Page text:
Zero Waste Bidet + Family Cloth: 4 month Review

What’s the issue (or tissue?) with toilet paper?

First off, it is paper, which seems like an odd thing to clean yourself off with.

Secondly, and more importantly, it is full of toxic endocrine disruptors. I’m assuming that anyone reading an article like this about Zero Waste already fully understands that bisophenol-A is everywhere- cell phones, packaging, laptops, fabric, paper, and more. It has been proven to cause reproductive problems, which means not just childbearing is impacted but also women’s monthly menstrual cycles. Plain white toilet paper doesn’t necessarily included BPA (depending on the brand), but recycled toilet paper usually does include it because the paper is made from recycled magazines and receipts. (High-gloss/shiny paper=coated with BPA or something similar).

Thirdly, besides slowly poisoning those who use it, toilet paper’s production and waste is a terrible poison to our earth. Toilet paper wastes approximately 15 million trees annually, and uses over 200,000 tons of bleach. A single roll of toilet paper uses 37 gallons of water.


There is no doubt that this is a problem. 780 million people around the world don’t have access to clean water, yet my country pays for the manufacturing of single-use paper products which waste that much needed water.

Zero Waste Solutions:

-composting toilet: No one does this better than Rob Greenfield,who I personally think is the best Zero Waste guru. Lauren Singer and Bea Johnson glamorize the movement, but Rob talks about the nitty-gritty stuff you have to do to reduce your negative impact on the environment. Also, he is a good representation of how men can fit into this movement- which isn’t something that I find very common due to the glamorization. Anyway, with a composting toilet, one would normally use toilet paper or family cloth…Rob dumpster dives for his toilet paper. Toilet paper does contain a lot of chemicals that I, myself, wouldn’t want to touch again, but I think it’s a very good strategy to combat waste.

-recycled paper toilet paper: Again, there is the problem with BPA or similar substances from whatever recycled materials that the company used to make the paper. I included it because, at the very least, it prevents cutting down virgin trees.

-unbleached toilet paper: When I joined the Zero Waste game, I started out using Seventh Generation Unbleached Toilet Paper. It’s actually some of the softest recycled toilet paper that I’ve used, and it’s all from brown paper waste (no BPA, no dioxins, etc.). It is still my top choice today if I had to go back to using toilet paper.

-family cloth: Flannel, terrycloth, or another absorbent material sewn in the shape of toilet paper squares and then washed after use. People seem to use this quite commonly without bidet use beforehand. I think it sounds gross, but if you’re one of the Zero Waste people who feel fine about it, cool! Though, if you are considering trying this one, make sure to wash the clothes in hot water to kill the pathogens that castille soap and soap nuts don’t kill. (because spoiler: they don’t kill germs, they just remove residue from clothing).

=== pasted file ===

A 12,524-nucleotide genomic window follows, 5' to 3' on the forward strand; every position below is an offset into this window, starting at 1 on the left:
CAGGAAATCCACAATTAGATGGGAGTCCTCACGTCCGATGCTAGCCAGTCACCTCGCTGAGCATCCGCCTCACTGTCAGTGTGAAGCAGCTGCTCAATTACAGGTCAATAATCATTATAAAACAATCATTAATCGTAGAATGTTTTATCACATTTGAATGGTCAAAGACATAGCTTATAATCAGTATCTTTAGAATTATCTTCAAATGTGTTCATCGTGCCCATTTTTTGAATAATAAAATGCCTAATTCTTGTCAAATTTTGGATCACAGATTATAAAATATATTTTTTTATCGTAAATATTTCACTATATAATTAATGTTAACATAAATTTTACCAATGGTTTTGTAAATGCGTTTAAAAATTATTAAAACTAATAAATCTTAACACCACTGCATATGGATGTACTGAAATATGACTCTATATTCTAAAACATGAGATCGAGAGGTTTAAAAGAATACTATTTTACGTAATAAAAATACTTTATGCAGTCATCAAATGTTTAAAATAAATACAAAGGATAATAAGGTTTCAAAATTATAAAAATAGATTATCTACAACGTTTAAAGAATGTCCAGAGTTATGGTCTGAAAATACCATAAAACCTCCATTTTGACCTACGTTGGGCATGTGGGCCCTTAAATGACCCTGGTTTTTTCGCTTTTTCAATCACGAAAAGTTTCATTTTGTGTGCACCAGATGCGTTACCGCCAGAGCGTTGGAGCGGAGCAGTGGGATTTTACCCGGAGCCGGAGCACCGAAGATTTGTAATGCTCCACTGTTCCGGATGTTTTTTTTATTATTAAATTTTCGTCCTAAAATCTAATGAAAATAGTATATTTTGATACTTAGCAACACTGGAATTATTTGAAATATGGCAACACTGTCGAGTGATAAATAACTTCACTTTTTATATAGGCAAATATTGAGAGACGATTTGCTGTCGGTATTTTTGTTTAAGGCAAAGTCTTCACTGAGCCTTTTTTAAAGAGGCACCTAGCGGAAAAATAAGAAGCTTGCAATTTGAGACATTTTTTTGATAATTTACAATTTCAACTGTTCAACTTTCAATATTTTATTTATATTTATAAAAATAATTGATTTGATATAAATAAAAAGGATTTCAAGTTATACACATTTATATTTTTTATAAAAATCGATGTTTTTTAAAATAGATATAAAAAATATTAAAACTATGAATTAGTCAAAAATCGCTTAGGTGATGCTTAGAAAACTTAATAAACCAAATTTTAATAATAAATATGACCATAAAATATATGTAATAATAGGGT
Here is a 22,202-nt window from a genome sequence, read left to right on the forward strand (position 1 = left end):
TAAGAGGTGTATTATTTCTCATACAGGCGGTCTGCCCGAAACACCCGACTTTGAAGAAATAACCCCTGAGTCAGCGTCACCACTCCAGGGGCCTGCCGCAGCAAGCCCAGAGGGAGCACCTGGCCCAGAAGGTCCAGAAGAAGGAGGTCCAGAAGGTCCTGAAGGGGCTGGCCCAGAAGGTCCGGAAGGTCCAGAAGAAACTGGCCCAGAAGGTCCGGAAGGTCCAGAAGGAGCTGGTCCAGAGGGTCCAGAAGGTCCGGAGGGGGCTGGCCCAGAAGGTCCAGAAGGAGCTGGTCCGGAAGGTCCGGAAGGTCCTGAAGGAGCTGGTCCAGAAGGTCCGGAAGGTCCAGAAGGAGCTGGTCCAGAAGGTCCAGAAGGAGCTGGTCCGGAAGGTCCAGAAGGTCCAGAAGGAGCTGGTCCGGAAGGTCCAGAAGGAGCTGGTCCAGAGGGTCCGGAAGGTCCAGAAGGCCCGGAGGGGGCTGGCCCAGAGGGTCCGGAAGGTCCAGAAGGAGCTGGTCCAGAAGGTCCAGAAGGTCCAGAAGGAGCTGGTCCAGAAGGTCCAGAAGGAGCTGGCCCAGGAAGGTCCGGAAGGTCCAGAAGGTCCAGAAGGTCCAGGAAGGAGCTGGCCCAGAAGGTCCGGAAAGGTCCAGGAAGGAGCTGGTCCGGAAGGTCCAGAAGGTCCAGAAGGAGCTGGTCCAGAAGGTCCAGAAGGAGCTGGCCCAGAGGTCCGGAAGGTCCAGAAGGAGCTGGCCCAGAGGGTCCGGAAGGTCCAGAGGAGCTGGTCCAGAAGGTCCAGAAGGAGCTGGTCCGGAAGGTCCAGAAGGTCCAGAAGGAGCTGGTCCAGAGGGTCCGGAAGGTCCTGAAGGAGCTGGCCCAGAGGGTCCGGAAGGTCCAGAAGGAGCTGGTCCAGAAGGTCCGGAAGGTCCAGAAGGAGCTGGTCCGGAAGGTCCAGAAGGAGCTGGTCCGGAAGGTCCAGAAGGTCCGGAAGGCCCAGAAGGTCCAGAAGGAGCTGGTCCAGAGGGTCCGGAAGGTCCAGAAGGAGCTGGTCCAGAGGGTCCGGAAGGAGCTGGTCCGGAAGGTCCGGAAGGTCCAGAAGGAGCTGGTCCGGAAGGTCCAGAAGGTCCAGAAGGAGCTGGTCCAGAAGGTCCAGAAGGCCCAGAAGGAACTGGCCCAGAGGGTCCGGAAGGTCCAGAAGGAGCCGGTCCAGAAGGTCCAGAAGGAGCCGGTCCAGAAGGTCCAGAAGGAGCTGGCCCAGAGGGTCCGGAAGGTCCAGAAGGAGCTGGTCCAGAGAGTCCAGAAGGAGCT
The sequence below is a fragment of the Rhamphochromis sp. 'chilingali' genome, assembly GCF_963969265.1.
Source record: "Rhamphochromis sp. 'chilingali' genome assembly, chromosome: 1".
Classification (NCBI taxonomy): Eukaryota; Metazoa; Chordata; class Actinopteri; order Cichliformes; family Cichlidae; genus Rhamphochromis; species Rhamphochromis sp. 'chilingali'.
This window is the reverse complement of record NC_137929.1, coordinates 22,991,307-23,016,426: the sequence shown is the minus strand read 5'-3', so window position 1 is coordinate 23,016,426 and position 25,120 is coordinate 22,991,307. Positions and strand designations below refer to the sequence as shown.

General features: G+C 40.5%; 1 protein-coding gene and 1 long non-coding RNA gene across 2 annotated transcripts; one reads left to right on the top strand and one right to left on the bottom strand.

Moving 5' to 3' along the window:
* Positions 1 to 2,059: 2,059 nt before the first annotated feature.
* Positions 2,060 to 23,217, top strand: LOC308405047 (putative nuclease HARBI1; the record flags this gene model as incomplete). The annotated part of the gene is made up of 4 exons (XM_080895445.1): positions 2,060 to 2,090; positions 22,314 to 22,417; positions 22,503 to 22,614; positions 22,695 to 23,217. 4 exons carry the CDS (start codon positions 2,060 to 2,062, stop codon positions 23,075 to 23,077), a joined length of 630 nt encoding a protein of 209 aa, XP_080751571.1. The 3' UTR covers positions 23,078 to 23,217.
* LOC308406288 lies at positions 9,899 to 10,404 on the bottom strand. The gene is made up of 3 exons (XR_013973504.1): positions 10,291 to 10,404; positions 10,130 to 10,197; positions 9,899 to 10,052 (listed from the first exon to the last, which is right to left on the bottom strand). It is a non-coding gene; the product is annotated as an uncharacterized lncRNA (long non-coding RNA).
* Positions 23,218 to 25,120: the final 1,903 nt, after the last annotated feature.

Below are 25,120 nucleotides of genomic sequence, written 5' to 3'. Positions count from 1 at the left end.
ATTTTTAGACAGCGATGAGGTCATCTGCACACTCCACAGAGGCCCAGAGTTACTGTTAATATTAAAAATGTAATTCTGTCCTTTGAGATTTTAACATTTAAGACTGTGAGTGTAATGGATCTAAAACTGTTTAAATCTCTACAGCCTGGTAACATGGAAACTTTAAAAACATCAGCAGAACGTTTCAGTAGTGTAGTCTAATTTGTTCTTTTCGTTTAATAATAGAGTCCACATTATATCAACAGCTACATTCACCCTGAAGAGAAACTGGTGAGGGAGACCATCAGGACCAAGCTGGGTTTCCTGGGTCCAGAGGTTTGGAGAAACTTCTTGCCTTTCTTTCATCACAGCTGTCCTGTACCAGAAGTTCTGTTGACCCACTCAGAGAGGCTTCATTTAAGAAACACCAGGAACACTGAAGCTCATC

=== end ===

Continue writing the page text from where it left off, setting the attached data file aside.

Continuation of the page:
-bidet (with or without family cloth): Don’t listen to the argument that bidets waste water too. Each person using a bidet (without toilet paper) uses much less water than the water that would go into the production of the toilet paper they could use alternatively. This is the way I have found is the least expensive for me, as well as hygienic. I purchased a Luxe Neo 120 Bidet on Amazon almost 5 months ago and it simply attaches underneath my toilet seat. Click on the picture below if you want to get the same one I got on Amazon. Here’s the video we used to install it 

Notes on Family Cloth:

I actually just call mine “drying cloth”, since I’m the only one at my house who uses it, and I feel like that term is a bit more descriptive. Online, I’ve seen quite a few people recommend using flannel for family cloth, but mine are made out of old clothes in a variety of materials: pima cotton, rayon, and cotton/polyester blends (eww) haha.

How much family cloth do you need? I’d say 4 per day per person. I wash mine weekly, and this works out well for me.

How big should each family cloth square be? I made mine 5 in. by 4 in.

Any special laundry instructions? Not if you’re using your bidet. The clothes don’t end up dirty, so I wash them with soap nuts like normal

Where to put the family cloth after use? In a large repurposed protein powder canister.

Unexpected thing: All but the lowest setting are too harsh so I’m not even sure why there are multiple water pressure settings.

Four months in, I’m still loving this system! I wish every place that I went to had one in their washroom. It’s gentler, and I always feel clean and fresh after using it.. Most of all, I’m happy to be saving trees every month (and some money), as well as preventing water waste and bleach being discharged into the environment. I plan to continue to use a bidet and homemade family cloth for the rest of my life.


Do you use a bidet or another strategy to reduce washroom waste? 🙂


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